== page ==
Breaking News Bar
updated: 2/21/2014 9:45 AM

Judge: Spying on NJ Muslims by NYPD was legal

hello
Success - Article sent! close
  • Syed Farhaj Hassan, center, is joined by Glenn Katon, left, legal director of Muslim Advocates, and Imam Abdul Kareem Muhammad. Hassan and Muhammad are two of eight Muslims who filed a federal lawsuit in New Jersey on grounds that the New York Police Department's surveillance programs on New Jersey Muslims was unconstitutional, because it focused on religion, national origin and race. A federal judge on Thursday, Feb. 20, 2014 struck down Hassan and Muhammad's lawsuit.

      Syed Farhaj Hassan, center, is joined by Glenn Katon, left, legal director of Muslim Advocates, and Imam Abdul Kareem Muhammad. Hassan and Muhammad are two of eight Muslims who filed a federal lawsuit in New Jersey on grounds that the New York Police Department's surveillance programs on New Jersey Muslims was unconstitutional, because it focused on religion, national origin and race. A federal judge on Thursday, Feb. 20, 2014 struck down Hassan and Muhammad's lawsuit.
    Associated Press file photo, 2012

 
Associated Press

NEW YORK -- A federal judge has ruled that the New York Police Department's surveillance of Muslims in New Jersey was a lawful effort to prevent terrorism, not a civil rights violation.

In a decision filed Thursday in federal court in Newark, U.S. District Judge William Martini dismissed a lawsuit brought in 2012 by eight Muslims who alleged that the NYPD's surveillance programs were unconstitutional because they focused on religion, national origin and race. The suit accused the department of spying on ordinary people at mosques, restaurants and schools in New Jersey since 2002.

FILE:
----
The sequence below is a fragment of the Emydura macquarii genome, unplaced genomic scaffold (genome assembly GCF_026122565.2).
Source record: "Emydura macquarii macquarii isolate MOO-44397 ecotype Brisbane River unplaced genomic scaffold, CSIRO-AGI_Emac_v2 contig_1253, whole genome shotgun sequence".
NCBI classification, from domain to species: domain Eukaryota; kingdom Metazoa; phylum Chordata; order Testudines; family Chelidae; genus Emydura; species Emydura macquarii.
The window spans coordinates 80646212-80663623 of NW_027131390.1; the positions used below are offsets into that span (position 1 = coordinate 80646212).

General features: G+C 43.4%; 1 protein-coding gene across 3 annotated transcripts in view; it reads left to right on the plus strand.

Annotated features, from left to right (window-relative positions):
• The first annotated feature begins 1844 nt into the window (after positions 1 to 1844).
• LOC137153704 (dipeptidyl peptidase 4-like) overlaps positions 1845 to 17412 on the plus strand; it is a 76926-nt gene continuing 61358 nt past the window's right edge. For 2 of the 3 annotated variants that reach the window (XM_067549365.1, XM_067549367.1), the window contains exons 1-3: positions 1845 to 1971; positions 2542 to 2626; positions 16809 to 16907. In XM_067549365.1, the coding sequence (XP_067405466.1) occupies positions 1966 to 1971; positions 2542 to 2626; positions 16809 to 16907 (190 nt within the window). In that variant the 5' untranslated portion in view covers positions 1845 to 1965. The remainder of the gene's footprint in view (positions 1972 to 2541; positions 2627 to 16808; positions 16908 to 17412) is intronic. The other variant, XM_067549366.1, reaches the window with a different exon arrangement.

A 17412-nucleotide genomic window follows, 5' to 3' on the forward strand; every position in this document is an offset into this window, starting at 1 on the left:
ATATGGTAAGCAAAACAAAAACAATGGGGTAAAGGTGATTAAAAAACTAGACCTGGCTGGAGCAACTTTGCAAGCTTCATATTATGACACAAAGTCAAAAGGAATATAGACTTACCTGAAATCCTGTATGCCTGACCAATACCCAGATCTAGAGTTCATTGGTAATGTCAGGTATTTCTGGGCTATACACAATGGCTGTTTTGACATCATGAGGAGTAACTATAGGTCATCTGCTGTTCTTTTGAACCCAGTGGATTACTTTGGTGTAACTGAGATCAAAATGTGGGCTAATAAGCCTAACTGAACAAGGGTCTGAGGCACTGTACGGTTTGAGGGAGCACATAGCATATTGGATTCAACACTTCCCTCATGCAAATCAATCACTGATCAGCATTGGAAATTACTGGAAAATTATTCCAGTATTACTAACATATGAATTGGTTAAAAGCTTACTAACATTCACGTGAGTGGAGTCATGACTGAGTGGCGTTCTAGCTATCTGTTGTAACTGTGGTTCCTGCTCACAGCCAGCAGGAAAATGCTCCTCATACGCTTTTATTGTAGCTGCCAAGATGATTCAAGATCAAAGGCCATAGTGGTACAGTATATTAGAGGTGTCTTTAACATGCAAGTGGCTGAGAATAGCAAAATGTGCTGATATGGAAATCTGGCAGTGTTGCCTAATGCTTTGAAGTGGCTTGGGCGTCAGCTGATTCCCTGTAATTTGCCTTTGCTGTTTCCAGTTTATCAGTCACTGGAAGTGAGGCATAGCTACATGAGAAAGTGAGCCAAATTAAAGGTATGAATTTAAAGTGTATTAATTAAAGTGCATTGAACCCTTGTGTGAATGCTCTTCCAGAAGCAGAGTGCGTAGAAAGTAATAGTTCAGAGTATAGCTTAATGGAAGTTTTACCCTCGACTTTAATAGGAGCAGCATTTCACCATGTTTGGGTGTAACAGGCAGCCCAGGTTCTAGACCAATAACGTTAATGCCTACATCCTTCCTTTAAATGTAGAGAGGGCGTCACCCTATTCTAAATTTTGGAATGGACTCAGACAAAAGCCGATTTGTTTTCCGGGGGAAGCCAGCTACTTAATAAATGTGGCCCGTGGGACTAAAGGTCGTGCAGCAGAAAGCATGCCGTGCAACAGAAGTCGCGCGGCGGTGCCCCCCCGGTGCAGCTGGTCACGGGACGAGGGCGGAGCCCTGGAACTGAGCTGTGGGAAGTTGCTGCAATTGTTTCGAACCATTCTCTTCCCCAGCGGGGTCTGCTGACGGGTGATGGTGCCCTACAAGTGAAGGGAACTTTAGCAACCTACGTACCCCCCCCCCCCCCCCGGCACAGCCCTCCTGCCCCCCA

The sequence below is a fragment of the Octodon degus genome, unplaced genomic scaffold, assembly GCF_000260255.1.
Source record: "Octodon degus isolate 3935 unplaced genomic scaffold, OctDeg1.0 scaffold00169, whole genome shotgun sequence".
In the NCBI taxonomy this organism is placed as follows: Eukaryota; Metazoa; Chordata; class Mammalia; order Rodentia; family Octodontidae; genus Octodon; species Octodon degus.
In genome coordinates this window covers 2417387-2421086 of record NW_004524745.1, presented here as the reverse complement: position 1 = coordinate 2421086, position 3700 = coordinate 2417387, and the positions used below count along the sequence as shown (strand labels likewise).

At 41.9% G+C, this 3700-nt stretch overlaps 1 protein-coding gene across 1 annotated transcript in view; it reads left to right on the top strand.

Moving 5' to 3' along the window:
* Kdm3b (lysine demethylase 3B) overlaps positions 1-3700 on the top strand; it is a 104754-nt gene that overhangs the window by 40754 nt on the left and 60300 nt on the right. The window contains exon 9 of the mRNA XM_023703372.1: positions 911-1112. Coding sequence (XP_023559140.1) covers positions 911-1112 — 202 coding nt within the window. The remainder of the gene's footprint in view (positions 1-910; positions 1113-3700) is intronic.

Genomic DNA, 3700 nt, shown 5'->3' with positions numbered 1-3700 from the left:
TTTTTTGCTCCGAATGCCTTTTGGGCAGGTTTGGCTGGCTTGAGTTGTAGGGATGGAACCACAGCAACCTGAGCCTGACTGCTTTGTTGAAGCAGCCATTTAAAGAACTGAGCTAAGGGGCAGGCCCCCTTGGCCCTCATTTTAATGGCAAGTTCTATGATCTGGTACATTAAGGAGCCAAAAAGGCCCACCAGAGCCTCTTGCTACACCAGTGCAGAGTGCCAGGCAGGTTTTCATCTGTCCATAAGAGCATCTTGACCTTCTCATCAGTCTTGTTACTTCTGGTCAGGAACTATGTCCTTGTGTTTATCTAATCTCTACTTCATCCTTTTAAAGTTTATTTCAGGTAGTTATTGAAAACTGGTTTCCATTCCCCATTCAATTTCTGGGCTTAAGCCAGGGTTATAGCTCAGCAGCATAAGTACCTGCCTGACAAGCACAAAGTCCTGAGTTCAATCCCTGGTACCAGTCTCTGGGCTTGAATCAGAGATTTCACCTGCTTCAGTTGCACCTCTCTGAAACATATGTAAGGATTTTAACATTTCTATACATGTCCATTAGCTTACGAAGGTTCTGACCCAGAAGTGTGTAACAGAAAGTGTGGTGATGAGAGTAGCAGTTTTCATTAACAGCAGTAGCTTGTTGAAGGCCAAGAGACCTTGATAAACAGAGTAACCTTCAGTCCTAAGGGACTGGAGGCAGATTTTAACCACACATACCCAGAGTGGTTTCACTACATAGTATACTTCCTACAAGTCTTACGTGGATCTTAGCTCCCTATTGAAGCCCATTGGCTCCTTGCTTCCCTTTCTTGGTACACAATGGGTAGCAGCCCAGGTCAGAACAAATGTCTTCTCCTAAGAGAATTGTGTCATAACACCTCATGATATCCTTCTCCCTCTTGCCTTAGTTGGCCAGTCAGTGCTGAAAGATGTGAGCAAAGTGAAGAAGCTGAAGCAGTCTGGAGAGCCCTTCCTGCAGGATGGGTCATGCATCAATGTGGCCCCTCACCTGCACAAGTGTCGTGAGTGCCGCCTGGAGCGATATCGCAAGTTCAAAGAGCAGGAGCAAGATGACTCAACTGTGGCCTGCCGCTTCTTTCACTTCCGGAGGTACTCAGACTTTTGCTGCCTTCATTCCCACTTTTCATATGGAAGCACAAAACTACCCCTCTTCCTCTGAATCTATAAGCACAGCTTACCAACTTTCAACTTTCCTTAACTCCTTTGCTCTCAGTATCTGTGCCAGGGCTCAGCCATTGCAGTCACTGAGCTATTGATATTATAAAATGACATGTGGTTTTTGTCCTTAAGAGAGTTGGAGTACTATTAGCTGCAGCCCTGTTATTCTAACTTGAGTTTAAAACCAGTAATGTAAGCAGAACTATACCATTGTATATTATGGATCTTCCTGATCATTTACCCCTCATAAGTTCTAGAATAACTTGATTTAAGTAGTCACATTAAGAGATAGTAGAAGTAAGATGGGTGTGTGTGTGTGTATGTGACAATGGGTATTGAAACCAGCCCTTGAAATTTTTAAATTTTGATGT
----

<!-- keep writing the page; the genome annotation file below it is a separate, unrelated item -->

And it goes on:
Order Reprint Print Article
 
Interested in reusing this article?
Custom reprints are a powerful and strategic way to share your article with customers, employees and prospects.
The YGS Group provides digital and printed reprint services for Daily Herald. Complete the form to the right and a reprint consultant will contact you to discuss how you can reuse this article.
Need more information about reprints? Visit our Reprints Section for more details.

Contact information ( * required )

Success - request sent close

Martini said he was not convinced that the plaintiffs were targeted solely because of their religion. "The more likely explanation for the surveillance was to locate budding terrorist conspiracies," he wrote.

The judge added: "The police could not have monitored New Jersey for Muslim terrorist activities without monitoring the Muslim community itself."

Farhaj Hassan, a plaintiff in the case and a U.S. soldier who served in Iraq, said he was disappointed by the ruling.

"I have dedicated my career to serving my country, and this just feels like a slap in the face -- all because of the way I pray," he said.

The Center for Constitutional Rights in New York and the California-based civil rights organization Muslim Advocates, which represented the plaintiffs, also called the decision troubling.

"In addition to willfully ignoring the harm that our innocent clients suffered from the NYPD's illegal spying program, by upholding the NYPD's blunderbuss Muslim surveillance practices, the court's decision gives legal sanction to the targeted discrimination of Muslims anywhere and everywhere in this country, without limitation, for no other reason than their religion," CCR Legal Director Baher Azmy said.

The lawsuit followed a series of stories by The Associated Press based on confidential NYPD documents that showed how the department sought to infiltrate dozens of mosques and Muslim student groups in New York and elsewhere.

Martini faulted the AP for its use of the documents.

"The Associated Press covertly obtained the materials and published them without authorization," he wrote. "Thus the injury, if any existed, is not fairly traceable to the city."

The AP declined to comment on the ruling.

The city's Law Department also declined comment. Former Mayor Michael Bloomberg and former Police Commissioner Raymond Kelly had been staunch supporters of the surveillance programs, saying they were needed to protect the city from terrorist attacks.

A similar lawsuit filed in federal court in Brooklyn is still pending.

Share this page
  • This article filed under:
  • News
Comments ()
Guidelines: Keep it civil and on topic; no profanity, vulgarity, slurs or personal attacks. People who harass others or joke about tragedies will be blocked. If a comment violates these standards or our terms of service, click the X in the upper right corner of the comment box. To find our more, read our FAQ.
    help here